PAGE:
From public service broadcaster to development actor: Deutsche Welle and the (con)quest of African female audiences

Eva Dagmara Polonska-Kimunguyi

    Research output: Contribution to journalArticleResearchpeer-review


    This article examines German public service broadcasting and its message for African female audiences. It situates the activities of Deutsche Welle (DW) within public diplomacy theory and analyses the content of DW s Learning by Ear series, which is geared towards young African women. The article investigates DW s view on gender and education in Africa and positions the broadcaster s activities within the broader context of the German and European Union's (EU) development assistance to the continent. Through critical discourse analysis, the article examines the broadcaster s perception of Africa. It argues that DW constructs a flattened, reductionist and often incorrect image of Africa. In its stories, Africa is depicted as a continent of harmful traditions that need to be abandoned, gender-biased schooling practices which are a product of regressive African communities, and women who are voiceless and powerless. The article concludes that although well intended, DW fails to grasp the complexities of African realities. Its broadcasts emerge as a series of culturally insensitive programmes that perpetuate well-worn stereotypes. Supported by Germany's Federal Foreign Office and designed to dispose of backward African traditions to make space for the new and the modern, the Learning by Ear series echoes the language of the mission civilisatrice of Africa s imperial past - something that contemporary development discourse has significantly moved away from. (c) 2015 (c) Critical Arts Projects Unisa Press.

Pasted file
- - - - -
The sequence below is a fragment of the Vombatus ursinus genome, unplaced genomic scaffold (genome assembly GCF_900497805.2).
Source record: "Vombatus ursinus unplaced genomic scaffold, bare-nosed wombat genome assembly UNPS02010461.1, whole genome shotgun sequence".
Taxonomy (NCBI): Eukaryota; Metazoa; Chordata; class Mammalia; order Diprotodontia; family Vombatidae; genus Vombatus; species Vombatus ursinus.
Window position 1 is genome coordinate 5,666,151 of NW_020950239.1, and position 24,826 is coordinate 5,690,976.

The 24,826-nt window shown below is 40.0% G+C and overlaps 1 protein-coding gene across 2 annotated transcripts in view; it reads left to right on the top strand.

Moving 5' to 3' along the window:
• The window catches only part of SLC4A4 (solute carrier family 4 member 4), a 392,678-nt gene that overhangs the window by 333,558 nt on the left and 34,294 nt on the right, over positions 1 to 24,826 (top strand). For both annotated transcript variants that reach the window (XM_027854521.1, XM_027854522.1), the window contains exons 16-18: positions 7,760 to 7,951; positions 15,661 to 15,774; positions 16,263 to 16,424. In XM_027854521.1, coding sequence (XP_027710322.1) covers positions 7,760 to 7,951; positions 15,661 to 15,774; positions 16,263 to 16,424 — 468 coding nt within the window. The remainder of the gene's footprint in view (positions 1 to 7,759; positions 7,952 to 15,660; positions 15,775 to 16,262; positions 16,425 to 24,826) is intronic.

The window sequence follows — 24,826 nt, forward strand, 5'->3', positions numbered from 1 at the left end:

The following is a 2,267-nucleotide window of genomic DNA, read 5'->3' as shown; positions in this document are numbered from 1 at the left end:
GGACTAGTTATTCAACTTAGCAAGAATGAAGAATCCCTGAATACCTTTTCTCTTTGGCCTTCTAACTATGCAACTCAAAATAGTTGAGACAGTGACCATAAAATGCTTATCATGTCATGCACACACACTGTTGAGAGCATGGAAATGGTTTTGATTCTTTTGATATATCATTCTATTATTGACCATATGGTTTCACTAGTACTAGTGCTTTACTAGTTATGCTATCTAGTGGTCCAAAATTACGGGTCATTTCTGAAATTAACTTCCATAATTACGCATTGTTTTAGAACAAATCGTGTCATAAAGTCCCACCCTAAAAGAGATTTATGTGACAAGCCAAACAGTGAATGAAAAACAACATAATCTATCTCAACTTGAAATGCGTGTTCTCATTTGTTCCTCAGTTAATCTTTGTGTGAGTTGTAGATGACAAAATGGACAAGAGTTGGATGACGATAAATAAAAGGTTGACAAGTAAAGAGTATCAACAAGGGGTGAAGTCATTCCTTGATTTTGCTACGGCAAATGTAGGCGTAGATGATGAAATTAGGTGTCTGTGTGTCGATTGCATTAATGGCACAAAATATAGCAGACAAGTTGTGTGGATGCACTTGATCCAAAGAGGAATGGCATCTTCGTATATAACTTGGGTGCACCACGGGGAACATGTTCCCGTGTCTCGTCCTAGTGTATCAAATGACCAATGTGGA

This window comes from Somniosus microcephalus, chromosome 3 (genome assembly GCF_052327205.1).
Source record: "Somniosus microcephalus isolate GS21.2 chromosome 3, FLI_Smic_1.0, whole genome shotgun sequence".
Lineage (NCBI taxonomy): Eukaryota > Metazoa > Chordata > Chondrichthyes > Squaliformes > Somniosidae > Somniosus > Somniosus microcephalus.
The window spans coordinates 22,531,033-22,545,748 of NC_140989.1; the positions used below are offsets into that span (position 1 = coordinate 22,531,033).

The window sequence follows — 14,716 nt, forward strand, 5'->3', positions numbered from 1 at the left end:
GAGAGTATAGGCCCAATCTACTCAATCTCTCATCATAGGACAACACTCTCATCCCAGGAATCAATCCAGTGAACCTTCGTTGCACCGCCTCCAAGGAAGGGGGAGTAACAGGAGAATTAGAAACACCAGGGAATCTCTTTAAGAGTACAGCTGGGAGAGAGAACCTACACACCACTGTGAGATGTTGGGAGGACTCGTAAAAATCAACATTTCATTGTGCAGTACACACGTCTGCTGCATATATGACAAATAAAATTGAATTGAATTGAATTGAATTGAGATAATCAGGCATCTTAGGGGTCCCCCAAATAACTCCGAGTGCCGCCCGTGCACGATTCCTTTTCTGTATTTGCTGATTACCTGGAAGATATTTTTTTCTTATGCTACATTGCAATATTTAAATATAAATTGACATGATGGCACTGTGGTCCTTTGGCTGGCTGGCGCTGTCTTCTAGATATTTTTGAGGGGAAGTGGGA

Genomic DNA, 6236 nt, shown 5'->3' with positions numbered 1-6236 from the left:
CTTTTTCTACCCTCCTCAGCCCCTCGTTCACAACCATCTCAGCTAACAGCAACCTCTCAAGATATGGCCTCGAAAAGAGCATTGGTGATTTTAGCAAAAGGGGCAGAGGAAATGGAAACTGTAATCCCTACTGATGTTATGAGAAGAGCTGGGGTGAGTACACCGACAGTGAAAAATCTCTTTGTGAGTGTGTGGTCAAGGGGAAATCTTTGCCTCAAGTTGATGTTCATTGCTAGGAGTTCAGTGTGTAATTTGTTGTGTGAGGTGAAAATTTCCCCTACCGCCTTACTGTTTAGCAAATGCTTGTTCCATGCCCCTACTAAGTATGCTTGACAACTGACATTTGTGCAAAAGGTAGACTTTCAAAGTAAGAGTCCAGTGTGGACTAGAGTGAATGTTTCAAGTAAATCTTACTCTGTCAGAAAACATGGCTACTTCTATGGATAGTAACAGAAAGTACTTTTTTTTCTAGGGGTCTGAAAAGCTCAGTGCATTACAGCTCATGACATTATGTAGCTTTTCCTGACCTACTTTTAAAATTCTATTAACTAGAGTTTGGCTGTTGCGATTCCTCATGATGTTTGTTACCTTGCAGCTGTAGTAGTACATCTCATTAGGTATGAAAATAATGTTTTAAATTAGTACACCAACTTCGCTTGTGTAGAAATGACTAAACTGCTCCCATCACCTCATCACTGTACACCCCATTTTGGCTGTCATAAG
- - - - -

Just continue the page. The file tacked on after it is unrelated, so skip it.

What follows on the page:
Original languageEnglish
    Pages (from-to)382 - 399
    Number of pages18
    JournalCritical Arts: a south-north journal of cultural and media studies
    Issue number3
    Publication statusPublished - 2015


    • African audiences
    • Deutsche Welle
    • German development policy
    • public diplomacy
    • women’s rights

    Cite this